If there is one thing that is clear from the get-go, is that digitisation is here to stay, and the law industry surely has been riding on the digitasation waves for quite some time.
According to a report by Tech Collective SEA, in 2017, Thomson Reuters announced a 484 per cent increase in global legal tech patents over a five-year period, globally.
In 2018, Southeast Asia also unveiled its first legal tech accelerator called Accelerate! It is a 100-day programme that looks to raise US$1.8 million and provides mentorship and seed funding to legal tech startups, as well as incubates new business ventures from law firms. The positive development in the sector created a growing enthusiasm to innovate in the digital and technical reach.
However, according to Lee Eng Beng, Chairman of law firm Rajah & Tann Asia, one of the pioneers in the legal tech front in Southeast Asia, the digitisation that the sector has seen has been nothing but crowded and overlapping in its functionality.
“The new technology has been causing frustration among legal departments and law firms when it shouldn’t be the case. This fragmentation of technologies has created a pressing need for a platform that enables clients and lawyers to have a cohesive single view of all legal matters,” Lee explains to e27 in a Q&A session.
Lupl was then born as a result of over 12 months-work from a handful of legal tech practitioners. It’s an online platform that brings together all existing and new legal matters — people, documents, information, communications, and technology applications — into one secure software.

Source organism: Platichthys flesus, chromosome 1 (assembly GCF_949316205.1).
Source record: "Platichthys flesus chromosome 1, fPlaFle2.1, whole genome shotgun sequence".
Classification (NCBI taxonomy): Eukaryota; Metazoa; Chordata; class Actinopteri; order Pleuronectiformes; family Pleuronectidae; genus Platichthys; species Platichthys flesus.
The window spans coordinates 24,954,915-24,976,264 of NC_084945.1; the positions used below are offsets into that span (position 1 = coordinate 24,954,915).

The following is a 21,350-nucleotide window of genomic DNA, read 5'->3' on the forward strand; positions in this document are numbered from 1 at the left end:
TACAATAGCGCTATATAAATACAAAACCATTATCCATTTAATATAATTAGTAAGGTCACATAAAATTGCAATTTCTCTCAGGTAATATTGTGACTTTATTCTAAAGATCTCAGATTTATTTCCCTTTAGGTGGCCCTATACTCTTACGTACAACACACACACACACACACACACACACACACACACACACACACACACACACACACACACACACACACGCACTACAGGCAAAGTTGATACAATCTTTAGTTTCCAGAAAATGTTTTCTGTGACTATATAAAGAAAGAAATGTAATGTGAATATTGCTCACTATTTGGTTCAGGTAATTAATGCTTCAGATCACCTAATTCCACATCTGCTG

The team behind the work
The founders consisting of a group of legal departments and law firms have been preparing the platform for nearly two years. Currently, it’s managed by Chief Commercial Officer Matt Pollins, with the Board of Directors comprising partners from CMS, Cooley, and Rajah & Tann Asia.
According to Lee, the Board works together with many other members in all the firms that are actively involved in the project, brought together by a common understanding of the problems facing the industry and a vision for how to fix them.
Lee adds, “Strong business and personal relationships amongst the founding firms were key, as were the joint passion and purpose of the founding firms to collaborate on a project that all of us hoped would benefit the global legal community. The conceptualisation and execution of the project have since undergone many iterations and changes and always with direct inputs from our Client Advisory Board.”
What makes it different
“Unlike the majority of legal technology solutions out there, Lupl doesn’t seek to replace existing tools or require an entire IT overhaul to implement. The platform is essentially an operating system that works entirely on APIs and allows any firm to start using it instantly without having to invest heavily in any new tech infrastructure,” says Lee.
It is worth noting Lupl’s API offer is the answer to what Lee called fragmentation of technologies in legal tech. “Not to mention, not every legal tech platform works well as it must not only be effective and well-designed, but must also understand the nature of legal work, the challenges encountered by clients and lawyers, and the ways in which it can truly enhance efficiency, collaboration, and connectivity amongst clients and lawyers,” which is why API approach works best.